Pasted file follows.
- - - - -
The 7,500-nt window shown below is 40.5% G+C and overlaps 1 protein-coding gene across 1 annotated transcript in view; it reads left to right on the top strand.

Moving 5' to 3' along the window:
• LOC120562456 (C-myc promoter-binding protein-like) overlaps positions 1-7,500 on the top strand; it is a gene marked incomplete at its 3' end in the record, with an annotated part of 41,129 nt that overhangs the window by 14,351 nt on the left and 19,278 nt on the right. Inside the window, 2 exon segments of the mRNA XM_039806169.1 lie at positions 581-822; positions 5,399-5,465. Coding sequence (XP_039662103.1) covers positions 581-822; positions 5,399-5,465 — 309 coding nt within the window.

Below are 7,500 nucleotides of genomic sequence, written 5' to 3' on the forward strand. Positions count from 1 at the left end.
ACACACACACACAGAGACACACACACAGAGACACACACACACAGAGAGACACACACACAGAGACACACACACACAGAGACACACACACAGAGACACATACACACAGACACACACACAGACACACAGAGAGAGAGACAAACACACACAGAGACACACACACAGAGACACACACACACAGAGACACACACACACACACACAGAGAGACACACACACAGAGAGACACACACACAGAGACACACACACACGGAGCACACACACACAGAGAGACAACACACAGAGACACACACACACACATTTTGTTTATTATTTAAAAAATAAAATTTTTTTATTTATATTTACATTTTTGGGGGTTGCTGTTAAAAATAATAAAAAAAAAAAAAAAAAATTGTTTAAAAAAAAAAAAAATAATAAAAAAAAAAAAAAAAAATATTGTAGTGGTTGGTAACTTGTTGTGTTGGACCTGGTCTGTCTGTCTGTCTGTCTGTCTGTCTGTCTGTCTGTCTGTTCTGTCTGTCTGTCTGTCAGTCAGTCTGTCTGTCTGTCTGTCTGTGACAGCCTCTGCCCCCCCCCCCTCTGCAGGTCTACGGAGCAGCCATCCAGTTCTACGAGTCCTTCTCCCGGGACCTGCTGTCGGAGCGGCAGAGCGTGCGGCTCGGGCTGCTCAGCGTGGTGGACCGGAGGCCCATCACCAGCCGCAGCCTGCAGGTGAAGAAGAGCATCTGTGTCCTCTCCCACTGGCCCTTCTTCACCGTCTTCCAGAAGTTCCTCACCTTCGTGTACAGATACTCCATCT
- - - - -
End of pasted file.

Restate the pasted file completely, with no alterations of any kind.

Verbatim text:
The 7,500-nt window shown below is 40.5% G+C and overlaps 1 protein-coding gene across 1 annotated transcript in view; it reads left to right on the top strand.

Moving 5' to 3' along the window:
• LOC120562456 (C-myc promoter-binding protein-like) overlaps positions 1-7,500 on the top strand; it is a gene marked incomplete at its 3' end in the record, with an annotated part of 41,129 nt that overhangs the window by 14,351 nt on the left and 19,278 nt on the right. Inside the window, 2 exon segments of the mRNA XM_039806169.1 lie at positions 581-822; positions 5,399-5,465. Coding sequence (XP_039662103.1) covers positions 581-822; positions 5,399-5,465 — 309 coding nt within the window.

Below are 7,500 nucleotides of genomic sequence, written 5' to 3' on the forward strand. Positions count from 1 at the left end.
ACACACACACACAGAGACACACACACAGAGACACACACACACAGAGAGACACACACACAGAGACACACACACACAGAGACACACACACAGAGACACATACACACAGACACACACACAGACACACAGAGAGAGAGACAAACACACACAGAGACACACACACAGAGACACACACACACAGAGACACACACACACACACACAGAGAGACACACACACAGAGAGACACACACACAGAGACACACACACACGGAGCACACACACACAGAGAGACAACACACAGAGACACACACACACACATTTTGTTTATTATTTAAAAAATAAAATTTTTTTATTTATATTTACATTTTTGGGGGTTGCTGTTAAAAATAATAAAAAAAAAAAAAAAAAATTGTTTAAAAAAAAAAAAAATAATAAAAAAAAAAAAAAAAAATATTGTAGTGGTTGGTAACTTGTTGTGTTGGACCTGGTCTGTCTGTCTGTCTGTCTGTCTGTCTGTCTGTCTGTCTGTTCTGTCTGTCTGTCTGTCAGTCAGTCTGTCTGTCTGTCTGTCTGTGACAGCCTCTGCCCCCCCCCCCTCTGCAGGTCTACGGAGCAGCCATCCAGTTCTACGAGTCCTTCTCCCGGGACCTGCTGTCGGAGCGGCAGAGCGTGCGGCTCGGGCTGCTCAGCGTGGTGGACCGGAGGCCCATCACCAGCCGCAGCCTGCAGGTGAAGAAGAGCATCTGTGTCCTCTCCCACTGGCCCTTCTTCACCGTCTTCCAGAAGTTCCTCACCTTCGTGTACAGATACTCCATCT